Another year has passed. Another Govcamp beckons. Every year it is much the same, because the basic model of an event with emergent content and structure works and works well. Every year it is very different, because the mix of people and the things they want to talk about changes. And even if they didn’t, […]
The problem with now having two blogs is the need to decide which posts belong where. I’ve just written something on my new blog about sharing between apps and how the power of mobile devices is not necessarily in their mobility. But it might just as easily have gone here, so it seemed worth adding […]
A few years ago, I wrote a bit of a rant about waiting for a parcel to be delivered without knowing when it would be coming – the middle class angst of the twenty-first century. The problem, I argued then was that the delivery companies’ information management was, perhaps not surprisingly, optimised for their needs, […]
The winds were strong across the Atlantic this morning. The plane I was due to meet at Heathrow was due at 7.50 but expected about 40 minutes sooner. So an earlier start than planned got me to Terminal 5 at 7.45, which with a bit of luck would be about right to meet somebody working […]
Govcamp is where avatars come to take on human form and change their names. That is one of its great pleasures and – for me – one of its great frustrations. There are some people who come to govcamp whom I know in the human world. There are many more whom I know in […]
This blog has not had a substantive post for quite a while. There’s no particular reason for that, other than that I find that the longer I haven’t written something here, the harder it feels to write anything, so the longer the gap keeps growing. So this is to break the cycle and blow the […]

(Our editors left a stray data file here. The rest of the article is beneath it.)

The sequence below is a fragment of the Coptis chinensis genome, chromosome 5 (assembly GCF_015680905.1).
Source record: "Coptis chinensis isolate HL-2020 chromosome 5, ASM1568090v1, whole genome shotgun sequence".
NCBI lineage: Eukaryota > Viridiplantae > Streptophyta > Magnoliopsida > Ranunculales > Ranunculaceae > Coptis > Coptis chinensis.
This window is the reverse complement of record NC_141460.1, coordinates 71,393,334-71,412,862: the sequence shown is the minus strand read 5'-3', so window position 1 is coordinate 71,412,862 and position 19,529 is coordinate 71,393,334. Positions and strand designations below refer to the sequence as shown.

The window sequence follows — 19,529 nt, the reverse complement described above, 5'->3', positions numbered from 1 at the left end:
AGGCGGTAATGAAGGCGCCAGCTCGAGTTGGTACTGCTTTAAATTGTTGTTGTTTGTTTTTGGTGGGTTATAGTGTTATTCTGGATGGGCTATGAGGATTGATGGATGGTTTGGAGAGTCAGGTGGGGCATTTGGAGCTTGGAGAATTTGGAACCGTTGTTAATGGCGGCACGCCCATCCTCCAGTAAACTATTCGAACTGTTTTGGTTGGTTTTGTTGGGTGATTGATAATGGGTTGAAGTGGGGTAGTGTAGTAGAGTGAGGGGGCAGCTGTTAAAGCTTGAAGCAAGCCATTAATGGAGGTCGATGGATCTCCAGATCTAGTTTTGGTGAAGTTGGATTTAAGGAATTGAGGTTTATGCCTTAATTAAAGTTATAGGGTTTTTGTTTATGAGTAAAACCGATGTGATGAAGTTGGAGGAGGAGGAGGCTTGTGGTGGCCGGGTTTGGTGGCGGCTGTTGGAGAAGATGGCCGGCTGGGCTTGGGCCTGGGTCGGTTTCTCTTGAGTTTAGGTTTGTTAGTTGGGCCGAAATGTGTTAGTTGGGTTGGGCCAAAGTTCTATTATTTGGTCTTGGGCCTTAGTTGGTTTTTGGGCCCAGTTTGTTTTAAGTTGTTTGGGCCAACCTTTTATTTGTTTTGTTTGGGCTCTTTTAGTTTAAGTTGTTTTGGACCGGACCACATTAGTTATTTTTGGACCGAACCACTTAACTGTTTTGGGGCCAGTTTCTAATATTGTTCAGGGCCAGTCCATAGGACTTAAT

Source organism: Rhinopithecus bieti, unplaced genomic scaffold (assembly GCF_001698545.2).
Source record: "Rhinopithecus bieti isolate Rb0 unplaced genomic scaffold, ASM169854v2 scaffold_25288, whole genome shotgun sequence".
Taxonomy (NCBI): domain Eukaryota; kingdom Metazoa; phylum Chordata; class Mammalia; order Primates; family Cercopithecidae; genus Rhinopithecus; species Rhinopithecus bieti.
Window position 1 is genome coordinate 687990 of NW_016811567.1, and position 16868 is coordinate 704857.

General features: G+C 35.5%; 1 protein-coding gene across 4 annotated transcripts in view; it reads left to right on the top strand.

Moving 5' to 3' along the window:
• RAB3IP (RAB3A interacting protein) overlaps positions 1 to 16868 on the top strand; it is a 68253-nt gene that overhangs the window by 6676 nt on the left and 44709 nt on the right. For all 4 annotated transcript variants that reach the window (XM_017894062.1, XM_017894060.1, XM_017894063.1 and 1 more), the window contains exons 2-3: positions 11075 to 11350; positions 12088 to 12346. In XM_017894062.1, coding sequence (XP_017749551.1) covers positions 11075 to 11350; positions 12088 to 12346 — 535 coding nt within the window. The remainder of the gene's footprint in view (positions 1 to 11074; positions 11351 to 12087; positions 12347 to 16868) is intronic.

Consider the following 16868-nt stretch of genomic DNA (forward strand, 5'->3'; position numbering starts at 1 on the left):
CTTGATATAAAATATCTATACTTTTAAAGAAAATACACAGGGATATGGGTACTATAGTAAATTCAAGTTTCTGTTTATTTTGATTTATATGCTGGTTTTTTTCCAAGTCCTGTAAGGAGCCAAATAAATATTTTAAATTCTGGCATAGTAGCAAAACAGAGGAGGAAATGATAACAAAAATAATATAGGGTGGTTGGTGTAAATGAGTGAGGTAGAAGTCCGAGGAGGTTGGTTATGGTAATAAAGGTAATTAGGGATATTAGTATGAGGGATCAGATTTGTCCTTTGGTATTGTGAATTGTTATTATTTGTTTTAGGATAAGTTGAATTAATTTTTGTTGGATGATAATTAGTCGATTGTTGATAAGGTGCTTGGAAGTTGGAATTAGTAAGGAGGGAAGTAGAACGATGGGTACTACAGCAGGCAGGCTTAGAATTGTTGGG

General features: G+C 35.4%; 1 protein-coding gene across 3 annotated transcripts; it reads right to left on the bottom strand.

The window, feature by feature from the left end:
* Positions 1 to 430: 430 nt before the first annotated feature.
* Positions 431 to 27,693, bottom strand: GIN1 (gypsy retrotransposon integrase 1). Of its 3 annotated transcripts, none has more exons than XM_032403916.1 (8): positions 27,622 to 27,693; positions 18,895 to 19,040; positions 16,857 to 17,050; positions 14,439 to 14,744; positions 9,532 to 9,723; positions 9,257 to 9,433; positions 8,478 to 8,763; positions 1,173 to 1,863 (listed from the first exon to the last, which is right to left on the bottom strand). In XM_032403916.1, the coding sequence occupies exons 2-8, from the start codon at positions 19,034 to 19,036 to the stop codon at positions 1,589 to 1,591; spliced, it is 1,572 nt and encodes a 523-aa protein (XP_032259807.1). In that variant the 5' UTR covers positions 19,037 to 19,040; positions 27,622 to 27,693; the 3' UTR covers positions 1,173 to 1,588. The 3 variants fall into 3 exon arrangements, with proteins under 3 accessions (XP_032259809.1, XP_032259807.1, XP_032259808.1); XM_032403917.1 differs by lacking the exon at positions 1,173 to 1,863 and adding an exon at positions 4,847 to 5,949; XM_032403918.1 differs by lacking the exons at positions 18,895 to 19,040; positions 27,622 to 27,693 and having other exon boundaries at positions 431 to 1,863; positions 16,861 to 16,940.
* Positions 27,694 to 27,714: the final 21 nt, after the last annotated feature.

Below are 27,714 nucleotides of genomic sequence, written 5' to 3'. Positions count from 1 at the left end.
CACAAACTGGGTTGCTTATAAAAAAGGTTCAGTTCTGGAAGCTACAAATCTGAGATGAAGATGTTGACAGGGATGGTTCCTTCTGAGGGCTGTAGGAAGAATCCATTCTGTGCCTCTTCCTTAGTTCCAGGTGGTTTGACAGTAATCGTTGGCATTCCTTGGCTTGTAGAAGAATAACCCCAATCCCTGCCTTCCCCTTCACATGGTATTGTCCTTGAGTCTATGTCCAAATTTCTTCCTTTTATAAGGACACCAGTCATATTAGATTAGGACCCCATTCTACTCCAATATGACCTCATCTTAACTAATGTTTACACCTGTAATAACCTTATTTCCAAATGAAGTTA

Paul Clarke takes the most unlikely and unpromising groups of people and turns them into heroes and angels. But his pictures imply his own disembodiment, he is the Macavity of the gatherings he frequents. So here he is in a double act with William Heath, bringing together two people who more than most represent a […]
This blog has gone away to where, on past experience, 2G connections can be obtained by leaning perilously out of a window and 3G connections by the simple expedient of driving 12 miles to a conveniently positioned supermarket car park. Digital exclusion can take many forms and is not always involuntary.
The Public Strategist is a UK civil servant, who blogs anonymously while waiting for greater clarity on the government’s blogging policy. Contact the Public Strategist by commenting on posts or by email.
Bruce Schneier applies consistent good sense to questions of security, on line and off, both through his blog and his book. The trouble is that there is lots of good stuff, but it’s hard to find scattered across several years of blogging. Now he has done a Q&A with readers of Freakonomics, which is […]